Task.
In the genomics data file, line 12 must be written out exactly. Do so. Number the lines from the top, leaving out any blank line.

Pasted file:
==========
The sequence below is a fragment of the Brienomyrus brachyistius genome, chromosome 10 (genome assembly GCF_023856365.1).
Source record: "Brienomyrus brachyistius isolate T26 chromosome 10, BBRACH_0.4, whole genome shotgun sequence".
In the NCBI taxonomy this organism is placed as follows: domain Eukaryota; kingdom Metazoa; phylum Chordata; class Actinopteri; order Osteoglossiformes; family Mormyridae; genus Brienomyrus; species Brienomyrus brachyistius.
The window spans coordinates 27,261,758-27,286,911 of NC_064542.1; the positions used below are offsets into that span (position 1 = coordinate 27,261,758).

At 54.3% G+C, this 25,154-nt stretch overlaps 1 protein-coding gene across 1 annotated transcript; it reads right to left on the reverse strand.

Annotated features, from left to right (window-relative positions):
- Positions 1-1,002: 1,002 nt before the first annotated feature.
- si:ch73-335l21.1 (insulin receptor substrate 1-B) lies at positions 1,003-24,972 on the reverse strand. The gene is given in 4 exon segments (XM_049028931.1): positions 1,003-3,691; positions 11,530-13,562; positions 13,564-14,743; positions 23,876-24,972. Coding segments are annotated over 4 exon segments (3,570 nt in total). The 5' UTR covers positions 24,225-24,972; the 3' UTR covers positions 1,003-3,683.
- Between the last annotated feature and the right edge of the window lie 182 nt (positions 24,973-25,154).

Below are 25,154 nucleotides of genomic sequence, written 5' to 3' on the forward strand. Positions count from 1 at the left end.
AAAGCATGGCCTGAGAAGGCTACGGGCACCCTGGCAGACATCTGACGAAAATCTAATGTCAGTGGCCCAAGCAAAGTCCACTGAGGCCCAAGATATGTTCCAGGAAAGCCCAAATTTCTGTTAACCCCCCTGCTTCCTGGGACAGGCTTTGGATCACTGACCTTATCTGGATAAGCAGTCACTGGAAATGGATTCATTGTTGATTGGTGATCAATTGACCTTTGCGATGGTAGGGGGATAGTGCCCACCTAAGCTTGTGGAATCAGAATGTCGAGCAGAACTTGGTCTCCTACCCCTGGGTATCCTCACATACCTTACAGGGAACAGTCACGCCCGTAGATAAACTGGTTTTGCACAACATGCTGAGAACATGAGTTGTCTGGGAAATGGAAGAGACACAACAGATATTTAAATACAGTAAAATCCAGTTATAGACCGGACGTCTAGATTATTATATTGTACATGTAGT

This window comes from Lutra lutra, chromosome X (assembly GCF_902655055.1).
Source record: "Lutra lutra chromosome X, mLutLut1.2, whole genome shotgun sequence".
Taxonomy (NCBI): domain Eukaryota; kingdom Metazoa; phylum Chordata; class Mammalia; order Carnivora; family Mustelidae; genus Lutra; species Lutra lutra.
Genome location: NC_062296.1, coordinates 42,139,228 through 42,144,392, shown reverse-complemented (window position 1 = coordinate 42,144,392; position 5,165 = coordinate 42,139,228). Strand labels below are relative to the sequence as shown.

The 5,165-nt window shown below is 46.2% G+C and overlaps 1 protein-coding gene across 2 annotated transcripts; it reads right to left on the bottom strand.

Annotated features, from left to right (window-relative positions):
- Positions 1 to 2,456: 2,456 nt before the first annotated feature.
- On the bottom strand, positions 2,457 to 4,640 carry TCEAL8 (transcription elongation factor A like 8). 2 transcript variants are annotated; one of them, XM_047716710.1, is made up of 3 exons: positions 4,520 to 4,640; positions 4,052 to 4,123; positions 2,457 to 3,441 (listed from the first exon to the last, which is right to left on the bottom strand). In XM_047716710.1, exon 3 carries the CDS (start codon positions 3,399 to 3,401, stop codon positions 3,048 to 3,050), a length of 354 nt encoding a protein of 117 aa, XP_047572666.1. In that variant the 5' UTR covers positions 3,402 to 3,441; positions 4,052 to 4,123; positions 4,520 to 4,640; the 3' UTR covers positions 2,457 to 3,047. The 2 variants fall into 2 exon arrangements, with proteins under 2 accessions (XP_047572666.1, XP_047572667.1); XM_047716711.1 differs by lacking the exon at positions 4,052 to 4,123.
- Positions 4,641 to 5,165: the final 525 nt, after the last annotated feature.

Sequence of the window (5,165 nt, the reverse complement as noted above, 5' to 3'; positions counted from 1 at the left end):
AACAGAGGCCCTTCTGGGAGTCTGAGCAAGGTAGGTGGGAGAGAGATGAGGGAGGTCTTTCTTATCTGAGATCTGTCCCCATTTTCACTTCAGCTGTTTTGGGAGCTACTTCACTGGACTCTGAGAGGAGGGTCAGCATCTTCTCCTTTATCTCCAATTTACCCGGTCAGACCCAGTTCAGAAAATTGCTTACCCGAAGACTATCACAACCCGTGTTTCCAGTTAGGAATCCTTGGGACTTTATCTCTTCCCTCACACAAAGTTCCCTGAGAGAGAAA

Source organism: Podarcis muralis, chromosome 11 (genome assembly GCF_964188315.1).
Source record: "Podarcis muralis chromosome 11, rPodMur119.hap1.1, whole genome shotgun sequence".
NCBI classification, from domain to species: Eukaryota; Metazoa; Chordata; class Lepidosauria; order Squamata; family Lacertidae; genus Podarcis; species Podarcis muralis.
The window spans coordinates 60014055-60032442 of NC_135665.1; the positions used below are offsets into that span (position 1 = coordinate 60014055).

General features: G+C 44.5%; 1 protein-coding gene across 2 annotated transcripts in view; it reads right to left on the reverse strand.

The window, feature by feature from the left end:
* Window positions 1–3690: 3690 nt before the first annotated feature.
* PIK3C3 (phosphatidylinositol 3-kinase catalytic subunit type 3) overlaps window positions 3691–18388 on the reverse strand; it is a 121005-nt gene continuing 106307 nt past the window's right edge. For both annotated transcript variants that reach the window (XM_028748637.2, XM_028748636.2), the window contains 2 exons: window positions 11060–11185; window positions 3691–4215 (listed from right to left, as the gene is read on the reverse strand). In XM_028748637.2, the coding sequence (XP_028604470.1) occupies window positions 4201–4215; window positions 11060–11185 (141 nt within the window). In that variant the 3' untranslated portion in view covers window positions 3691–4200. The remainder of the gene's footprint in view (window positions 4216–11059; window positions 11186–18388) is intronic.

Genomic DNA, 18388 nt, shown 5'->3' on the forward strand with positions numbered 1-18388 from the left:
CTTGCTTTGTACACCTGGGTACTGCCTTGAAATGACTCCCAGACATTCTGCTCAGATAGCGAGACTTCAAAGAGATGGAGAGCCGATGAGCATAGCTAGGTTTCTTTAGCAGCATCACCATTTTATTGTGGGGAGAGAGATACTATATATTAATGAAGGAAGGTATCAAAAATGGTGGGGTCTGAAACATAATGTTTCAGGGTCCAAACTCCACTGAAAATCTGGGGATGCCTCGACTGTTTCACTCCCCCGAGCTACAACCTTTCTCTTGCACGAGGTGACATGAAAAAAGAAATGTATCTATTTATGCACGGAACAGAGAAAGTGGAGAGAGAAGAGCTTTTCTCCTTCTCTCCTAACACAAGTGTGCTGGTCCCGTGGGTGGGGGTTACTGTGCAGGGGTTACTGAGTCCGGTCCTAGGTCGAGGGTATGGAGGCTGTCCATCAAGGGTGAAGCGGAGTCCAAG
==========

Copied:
This window comes from Lutra lutra, chromosome X (assembly GCF_902655055.1).